Challenges for Sustainable Mountain Tourism in Georgia: Reflection on 2017 Issues


December is a good time to reflect on the past year, and to look at the opportunities ahead. Since I have been working on sustainable tourism development in Georgia, I will reflect on the key challenges for mountain tourism in Georgia at the end of 2017. By sustainable tourism, I mean tourism that benefits the local people and helps protect their nature and culture.

I first came to Georgia on my own to travel around for two weeks in 2001, and have been a dozen times since. I have been working on rural development and tourism for international organizations since 2007 (on and off, but solidly for the last 2.5 years), and am finalizing a postgraduate degree in Responsible Tourism Management, focusing my research on Georgia. Responsible tourism looks at minimizing the negative and maximizing the positive impacts to create better places to live in and better places to visit.

Rapid growth in Protected Areas

Tourism in Georgia has been growing rapidly over the last five years (from 2.8m international arrivals in 2011 to nearly 7m in 2017), and mountain tourism in particular. The statistics of the Agency of Protected Areas confirm that “nature” is the leading motive for international tourists to visit Georgia. In 2016, there were 734.874 visitors to 18 Protected Areas in Georgia (41% more than in 2015), rising to 924.426 in the first 10 months of 2017.

This type of tourism is particularly important for the local communities as it can bring much-needed income in remote areas. In June 2016, I conducted the first ever community consultation for a tourism project in Svaneti, holding several meetings with the residents and local organizations of 10 villages. They all told me they wanted tourists, and more tourists. However, most of them were unprepared to host and the necessary infrastructure and facilities was lacking. But the crucial thing is that “more tourists” can potentially have a negative impact if the growth is not managed responsibly; if there is no vision what a particular destination wants to achieve and how tourists can benefit the destination and its people, rather than destroying its main assets.

This is a subject for a separate article and I will write about it shortly, but I mentioned it here because that lack of long-term management of tourism is one of the key issues likely to hinder sustainable tourism development in the mountains and Protected Areas of Georgia.

Key challenges for mountain tourism in Georgia

1. Ad-hoc, unplanned tourism development with no vision or long-term strategy. No efficient Destination Management Organizations (regional tourism bodies) to oversee the strategic development.

2. Lack of cooperation and communication between the private and public sector on planning and implementation of tourism in the regions.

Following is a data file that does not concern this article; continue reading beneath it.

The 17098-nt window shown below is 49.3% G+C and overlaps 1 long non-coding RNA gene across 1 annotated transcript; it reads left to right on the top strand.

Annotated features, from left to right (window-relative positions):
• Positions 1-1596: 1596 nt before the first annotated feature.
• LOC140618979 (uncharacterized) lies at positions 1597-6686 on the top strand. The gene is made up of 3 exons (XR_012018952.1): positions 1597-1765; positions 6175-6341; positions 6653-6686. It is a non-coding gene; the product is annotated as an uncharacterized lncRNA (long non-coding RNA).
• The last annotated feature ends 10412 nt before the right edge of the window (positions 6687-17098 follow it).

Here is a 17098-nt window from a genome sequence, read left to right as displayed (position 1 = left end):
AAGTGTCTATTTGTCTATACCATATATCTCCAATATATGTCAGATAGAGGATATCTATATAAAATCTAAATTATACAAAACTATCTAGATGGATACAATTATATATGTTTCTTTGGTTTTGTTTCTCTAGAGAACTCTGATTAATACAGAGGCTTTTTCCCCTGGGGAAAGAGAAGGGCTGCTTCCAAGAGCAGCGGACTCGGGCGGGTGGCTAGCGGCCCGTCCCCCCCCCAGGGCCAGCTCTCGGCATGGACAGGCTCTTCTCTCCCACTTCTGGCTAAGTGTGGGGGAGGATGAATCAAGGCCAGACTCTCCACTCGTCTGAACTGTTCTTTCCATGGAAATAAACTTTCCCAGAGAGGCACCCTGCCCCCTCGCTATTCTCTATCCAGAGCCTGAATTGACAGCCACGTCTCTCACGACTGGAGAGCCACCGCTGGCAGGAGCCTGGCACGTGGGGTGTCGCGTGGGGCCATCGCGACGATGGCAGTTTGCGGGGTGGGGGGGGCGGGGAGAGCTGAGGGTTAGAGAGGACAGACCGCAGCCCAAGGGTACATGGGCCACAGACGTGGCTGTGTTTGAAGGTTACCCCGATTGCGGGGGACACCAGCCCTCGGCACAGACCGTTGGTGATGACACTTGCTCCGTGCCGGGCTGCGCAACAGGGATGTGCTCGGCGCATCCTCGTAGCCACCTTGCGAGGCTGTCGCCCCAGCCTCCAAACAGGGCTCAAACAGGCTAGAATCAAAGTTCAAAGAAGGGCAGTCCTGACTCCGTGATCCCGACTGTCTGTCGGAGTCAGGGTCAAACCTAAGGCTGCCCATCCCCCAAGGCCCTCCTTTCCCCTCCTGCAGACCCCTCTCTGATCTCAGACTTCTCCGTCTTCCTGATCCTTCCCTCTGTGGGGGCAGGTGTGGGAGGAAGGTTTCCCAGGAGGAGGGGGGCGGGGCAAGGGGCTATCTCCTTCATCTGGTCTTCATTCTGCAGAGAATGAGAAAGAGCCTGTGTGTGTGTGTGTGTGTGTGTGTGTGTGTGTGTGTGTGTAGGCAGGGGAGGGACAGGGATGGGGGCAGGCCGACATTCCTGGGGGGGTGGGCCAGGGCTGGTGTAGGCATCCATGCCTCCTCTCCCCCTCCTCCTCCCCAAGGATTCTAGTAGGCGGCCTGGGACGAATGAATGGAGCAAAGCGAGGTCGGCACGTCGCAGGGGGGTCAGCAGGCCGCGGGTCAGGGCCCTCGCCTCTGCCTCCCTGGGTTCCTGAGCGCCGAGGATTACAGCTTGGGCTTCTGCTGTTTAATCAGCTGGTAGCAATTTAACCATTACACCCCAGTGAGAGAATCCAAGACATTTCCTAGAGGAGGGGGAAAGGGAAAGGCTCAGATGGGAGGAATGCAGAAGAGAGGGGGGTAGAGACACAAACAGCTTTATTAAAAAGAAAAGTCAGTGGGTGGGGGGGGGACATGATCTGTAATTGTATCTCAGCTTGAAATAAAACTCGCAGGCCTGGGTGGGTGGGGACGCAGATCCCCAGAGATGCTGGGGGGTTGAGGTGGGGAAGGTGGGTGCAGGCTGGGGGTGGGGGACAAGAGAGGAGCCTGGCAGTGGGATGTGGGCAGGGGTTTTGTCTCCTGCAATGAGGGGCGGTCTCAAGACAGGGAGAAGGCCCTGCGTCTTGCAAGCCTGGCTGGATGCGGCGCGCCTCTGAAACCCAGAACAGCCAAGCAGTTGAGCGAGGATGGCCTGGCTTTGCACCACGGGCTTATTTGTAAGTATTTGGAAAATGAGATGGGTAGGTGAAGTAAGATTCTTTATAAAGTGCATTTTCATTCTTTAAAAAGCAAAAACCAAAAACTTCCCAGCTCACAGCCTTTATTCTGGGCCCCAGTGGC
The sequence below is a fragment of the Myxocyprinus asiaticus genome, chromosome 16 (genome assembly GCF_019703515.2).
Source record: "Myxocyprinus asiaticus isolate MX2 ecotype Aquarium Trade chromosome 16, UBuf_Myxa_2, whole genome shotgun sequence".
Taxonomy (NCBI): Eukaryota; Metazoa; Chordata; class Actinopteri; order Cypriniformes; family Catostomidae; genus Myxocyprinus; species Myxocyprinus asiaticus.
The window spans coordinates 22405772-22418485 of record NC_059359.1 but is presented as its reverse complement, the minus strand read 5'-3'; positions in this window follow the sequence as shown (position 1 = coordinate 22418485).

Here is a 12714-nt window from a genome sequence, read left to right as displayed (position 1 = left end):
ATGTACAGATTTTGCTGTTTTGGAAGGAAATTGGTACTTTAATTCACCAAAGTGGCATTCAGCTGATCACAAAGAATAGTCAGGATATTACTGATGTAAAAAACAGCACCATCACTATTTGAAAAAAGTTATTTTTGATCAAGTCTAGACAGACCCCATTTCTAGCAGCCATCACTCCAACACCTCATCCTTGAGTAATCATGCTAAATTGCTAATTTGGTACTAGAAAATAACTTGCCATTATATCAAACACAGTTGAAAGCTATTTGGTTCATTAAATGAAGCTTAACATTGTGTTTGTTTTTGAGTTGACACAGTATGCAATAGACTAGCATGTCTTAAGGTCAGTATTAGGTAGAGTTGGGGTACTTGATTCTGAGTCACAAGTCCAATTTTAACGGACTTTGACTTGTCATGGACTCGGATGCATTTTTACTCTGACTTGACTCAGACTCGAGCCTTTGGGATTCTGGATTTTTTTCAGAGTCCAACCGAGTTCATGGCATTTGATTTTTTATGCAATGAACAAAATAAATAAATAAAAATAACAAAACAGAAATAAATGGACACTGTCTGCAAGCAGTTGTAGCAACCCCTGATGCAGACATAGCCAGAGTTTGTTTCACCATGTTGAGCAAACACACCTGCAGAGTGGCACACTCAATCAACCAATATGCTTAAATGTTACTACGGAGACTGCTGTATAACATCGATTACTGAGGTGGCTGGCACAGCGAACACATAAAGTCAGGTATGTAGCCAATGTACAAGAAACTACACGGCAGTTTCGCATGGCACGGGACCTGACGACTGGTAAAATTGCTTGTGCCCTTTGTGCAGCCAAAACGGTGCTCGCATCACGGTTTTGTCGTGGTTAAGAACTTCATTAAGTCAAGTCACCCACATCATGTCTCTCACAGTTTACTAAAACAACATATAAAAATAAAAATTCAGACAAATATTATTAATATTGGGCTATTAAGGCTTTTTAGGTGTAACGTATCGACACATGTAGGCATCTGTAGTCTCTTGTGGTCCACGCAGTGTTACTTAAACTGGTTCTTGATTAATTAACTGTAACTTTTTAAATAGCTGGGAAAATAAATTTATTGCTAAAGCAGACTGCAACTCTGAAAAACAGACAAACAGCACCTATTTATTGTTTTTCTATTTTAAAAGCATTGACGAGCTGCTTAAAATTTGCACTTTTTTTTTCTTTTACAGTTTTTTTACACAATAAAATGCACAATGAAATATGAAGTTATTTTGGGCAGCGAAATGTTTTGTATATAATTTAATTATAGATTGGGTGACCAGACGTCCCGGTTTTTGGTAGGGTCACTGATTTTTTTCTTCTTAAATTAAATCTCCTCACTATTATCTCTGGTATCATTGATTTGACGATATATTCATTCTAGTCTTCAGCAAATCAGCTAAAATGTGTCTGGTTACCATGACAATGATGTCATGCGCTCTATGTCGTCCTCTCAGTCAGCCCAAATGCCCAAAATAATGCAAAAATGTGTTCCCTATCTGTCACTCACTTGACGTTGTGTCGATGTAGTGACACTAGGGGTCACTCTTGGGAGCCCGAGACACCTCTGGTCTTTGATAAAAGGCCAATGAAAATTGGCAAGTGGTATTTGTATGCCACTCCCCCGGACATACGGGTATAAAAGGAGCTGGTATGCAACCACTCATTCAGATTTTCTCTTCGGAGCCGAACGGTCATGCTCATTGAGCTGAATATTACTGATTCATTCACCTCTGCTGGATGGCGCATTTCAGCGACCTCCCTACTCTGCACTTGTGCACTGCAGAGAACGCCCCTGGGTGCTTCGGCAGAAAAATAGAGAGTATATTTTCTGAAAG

3. Lack of professional hospitality, management and language skills amongst the local population.

4. Seasonality and short stay of tourists.

5. Poor quality of products and services.

6. Poor and non-diversified product offer.

7. Lack of strategic and coordinated marketing.

8. Poor trail management (marking, maintenance; inability to utilize the existing network of trails for tourism development).

9. Poor waste management – no waste collections in villages; rubbish is thrown into rivers.

10. Poor infrastructure (particularly, access roads to mountainous villages).


But it’s not all doom and gloom. The main strength and opportunity lies in Georgia’s rich and diverse natural resources and culture, as well as its potential for adventure tourism, remains in its unspoiled, “authentic” environment. This is what draws most international tourists here. Protecting and preserving that heritage, and diversifying the experiences offered, are the key opportunities for successful and sustainable growth. It is up to the local residents, as well as authorities, to ensure this is done. Money (i.e. income from tourists) will drain if Georgia loses its main assets; tourists will simply go elsewhere.

DMOs for efficient management

There is a huge need to establish Destination Management Organizations (DMOs) in each region for an efficient sustainable tourism management, and for addressing and making any progress on the key environmental, economic, social, and cultural issues. DMOs are organizations, groups or committees from both public and private sector responsible for a coordinated approach to and management of sustainable tourism (planning, oversight and implementation).

I am currently working on setting up two DMOs and I believe that regional DMOs - provided the roles and responsibilities of individual members are clearly defined, and that it is appropriately funded – would provide the much-needed leadership and vision for long-term sustainable tourism development.

Marta Mills ( is a Sustainable Tourism Specialist for the Caucasus region, advising international organizations and tourism businesses on how to manage tourism responsibly to protects its natural and cultural assets, and benefit the local population in Georgia and Armenia. She studies for MSc in Responsible Tourism Management, focusing all her research on Georgia.

Marta Mills

18 December 2017 21:38